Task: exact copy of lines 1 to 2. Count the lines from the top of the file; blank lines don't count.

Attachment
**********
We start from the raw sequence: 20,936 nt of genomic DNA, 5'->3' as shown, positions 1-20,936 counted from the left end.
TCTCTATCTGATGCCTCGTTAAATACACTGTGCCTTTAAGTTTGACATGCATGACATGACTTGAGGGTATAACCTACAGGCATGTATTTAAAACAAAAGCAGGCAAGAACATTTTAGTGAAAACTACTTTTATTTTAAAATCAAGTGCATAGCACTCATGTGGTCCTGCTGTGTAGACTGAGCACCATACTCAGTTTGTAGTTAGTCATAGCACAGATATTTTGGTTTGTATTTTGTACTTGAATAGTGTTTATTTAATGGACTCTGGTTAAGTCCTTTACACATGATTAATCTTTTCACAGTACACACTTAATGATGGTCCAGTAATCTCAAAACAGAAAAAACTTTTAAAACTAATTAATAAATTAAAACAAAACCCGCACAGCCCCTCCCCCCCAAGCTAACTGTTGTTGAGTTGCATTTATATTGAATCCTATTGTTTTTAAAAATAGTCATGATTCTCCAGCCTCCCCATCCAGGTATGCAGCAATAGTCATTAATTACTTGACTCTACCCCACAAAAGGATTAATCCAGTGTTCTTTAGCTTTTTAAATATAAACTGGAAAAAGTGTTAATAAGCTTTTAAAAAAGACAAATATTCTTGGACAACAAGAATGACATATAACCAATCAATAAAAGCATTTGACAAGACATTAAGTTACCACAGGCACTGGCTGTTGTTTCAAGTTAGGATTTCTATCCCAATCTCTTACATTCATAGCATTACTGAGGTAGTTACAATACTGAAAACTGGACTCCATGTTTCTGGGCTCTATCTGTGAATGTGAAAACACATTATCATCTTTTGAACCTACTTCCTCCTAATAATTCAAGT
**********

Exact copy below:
We start from the raw sequence: 20,936 nt of genomic DNA, 5'->3' as shown, positions 1-20,936 counted from the left end.
TCTCTATCTGATGCCTCGTTAAATACACTGTGCCTTTAAGTTTGACATGCATGACATGACTTGAGGGTATAACCTACAGGCATGTATTTAAAACAAAAGCAGGCAAGAACATTTTAGTGAAAACTACTTTTATTTTAAAATCAAGTGCATAGCACTCATGTGGTCCTGCTGTGTAGACTGAGCACCATACTCAGTTTGTAGTTAGTCATAGCACAGATATTTTGGTTTGTATTTTGTACTTGAATAGTGTTTATTTAATGGACTCTGGTTAAGTCCTTTACACATGATTAATCTTTTCACAGTACACACTTAATGATGGTCCAGTAATCTCAAAACAGAAAAAACTTTTAAAACTAATTAATAAATTAAAACAAAACCCGCACAGCCCCTCCCCCCCAAGCTAACTGTTGTTGAGTTGCATTTATATTGAATCCTATTGTTTTTAAAAATAGTCATGATTCTCCAGCCTCCCCATCCAGGTATGCAGCAATAGTCATTAATTACTTGACTCTACCCCACAAAAGGATTAATCCAGTGTTCTTTAGCTTTTTAAATATAAACTGGAAAAAGTGTTAATAAGCTTTTAAAAAAGACAAATATTCTTGGACAACAAGAATGACATATAACCAATCAATAAAAGCATTTGACAAGACATTAAGTTACCACAGGCACTGGCTGTTGTTTCAAGTTAGGATTTCTATCCCAATCTCTTACATTCATAGCATTACTGAGGTAGTTACAATACTGAAAACTGGACTCCATGTTTCTGGGCTCTATCTGTGAATGTGAAAACACATTATCATCTTTTGAACCTACTTCCTCCTAATAATTCAAGT